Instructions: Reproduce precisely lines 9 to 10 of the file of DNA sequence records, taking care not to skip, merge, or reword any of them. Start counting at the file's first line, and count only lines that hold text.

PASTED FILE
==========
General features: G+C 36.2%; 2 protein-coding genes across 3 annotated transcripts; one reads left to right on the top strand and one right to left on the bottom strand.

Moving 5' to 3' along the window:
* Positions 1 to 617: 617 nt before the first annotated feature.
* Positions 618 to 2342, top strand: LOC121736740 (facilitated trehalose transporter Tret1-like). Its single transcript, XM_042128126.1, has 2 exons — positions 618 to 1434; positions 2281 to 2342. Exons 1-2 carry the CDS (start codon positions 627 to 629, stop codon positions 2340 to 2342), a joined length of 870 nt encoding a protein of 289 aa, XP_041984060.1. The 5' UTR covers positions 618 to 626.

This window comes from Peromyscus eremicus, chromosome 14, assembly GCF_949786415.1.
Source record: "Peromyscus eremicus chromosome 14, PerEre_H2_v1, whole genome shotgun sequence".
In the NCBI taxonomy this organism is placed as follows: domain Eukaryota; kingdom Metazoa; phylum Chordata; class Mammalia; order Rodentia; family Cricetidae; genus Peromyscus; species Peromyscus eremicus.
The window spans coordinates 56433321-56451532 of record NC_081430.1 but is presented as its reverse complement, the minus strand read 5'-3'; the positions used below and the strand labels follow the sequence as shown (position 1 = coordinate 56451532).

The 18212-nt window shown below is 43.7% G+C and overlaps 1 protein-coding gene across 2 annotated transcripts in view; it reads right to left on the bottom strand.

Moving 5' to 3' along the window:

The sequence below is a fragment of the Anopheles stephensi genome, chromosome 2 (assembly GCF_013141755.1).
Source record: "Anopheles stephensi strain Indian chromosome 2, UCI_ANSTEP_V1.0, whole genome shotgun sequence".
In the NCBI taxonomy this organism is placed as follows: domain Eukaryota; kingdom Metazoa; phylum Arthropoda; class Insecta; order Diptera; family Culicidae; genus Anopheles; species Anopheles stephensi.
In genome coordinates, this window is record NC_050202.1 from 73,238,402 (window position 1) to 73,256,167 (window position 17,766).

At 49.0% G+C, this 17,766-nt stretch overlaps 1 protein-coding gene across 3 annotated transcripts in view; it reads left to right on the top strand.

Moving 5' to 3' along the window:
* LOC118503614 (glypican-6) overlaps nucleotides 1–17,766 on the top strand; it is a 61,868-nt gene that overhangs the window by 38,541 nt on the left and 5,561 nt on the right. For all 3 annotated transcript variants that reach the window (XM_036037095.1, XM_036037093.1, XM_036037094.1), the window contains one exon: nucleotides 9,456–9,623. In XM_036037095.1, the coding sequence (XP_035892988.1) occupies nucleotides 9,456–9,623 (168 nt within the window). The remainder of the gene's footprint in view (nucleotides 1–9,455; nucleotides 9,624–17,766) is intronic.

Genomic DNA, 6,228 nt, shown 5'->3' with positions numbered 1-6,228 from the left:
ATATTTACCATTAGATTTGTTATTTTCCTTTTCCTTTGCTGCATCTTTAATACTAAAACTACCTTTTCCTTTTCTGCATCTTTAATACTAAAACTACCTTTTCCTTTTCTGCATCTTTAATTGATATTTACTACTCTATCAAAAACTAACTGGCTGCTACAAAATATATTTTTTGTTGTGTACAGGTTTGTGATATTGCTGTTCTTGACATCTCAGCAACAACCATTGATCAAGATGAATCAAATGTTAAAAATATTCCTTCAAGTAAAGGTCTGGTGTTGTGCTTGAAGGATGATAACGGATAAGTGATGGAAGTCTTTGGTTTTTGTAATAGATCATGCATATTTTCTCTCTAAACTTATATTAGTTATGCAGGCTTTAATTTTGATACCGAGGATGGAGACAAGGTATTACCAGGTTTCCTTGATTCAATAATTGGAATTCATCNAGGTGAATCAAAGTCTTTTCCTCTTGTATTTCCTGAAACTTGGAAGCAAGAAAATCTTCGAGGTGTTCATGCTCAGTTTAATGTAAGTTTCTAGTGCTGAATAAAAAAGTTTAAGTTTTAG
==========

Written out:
The 18212-nt window shown below is 43.7% G+C and overlaps 1 protein-coding gene across 2 annotated transcripts in view; it reads right to left on the bottom strand.

Moving 5' to 3' along the window: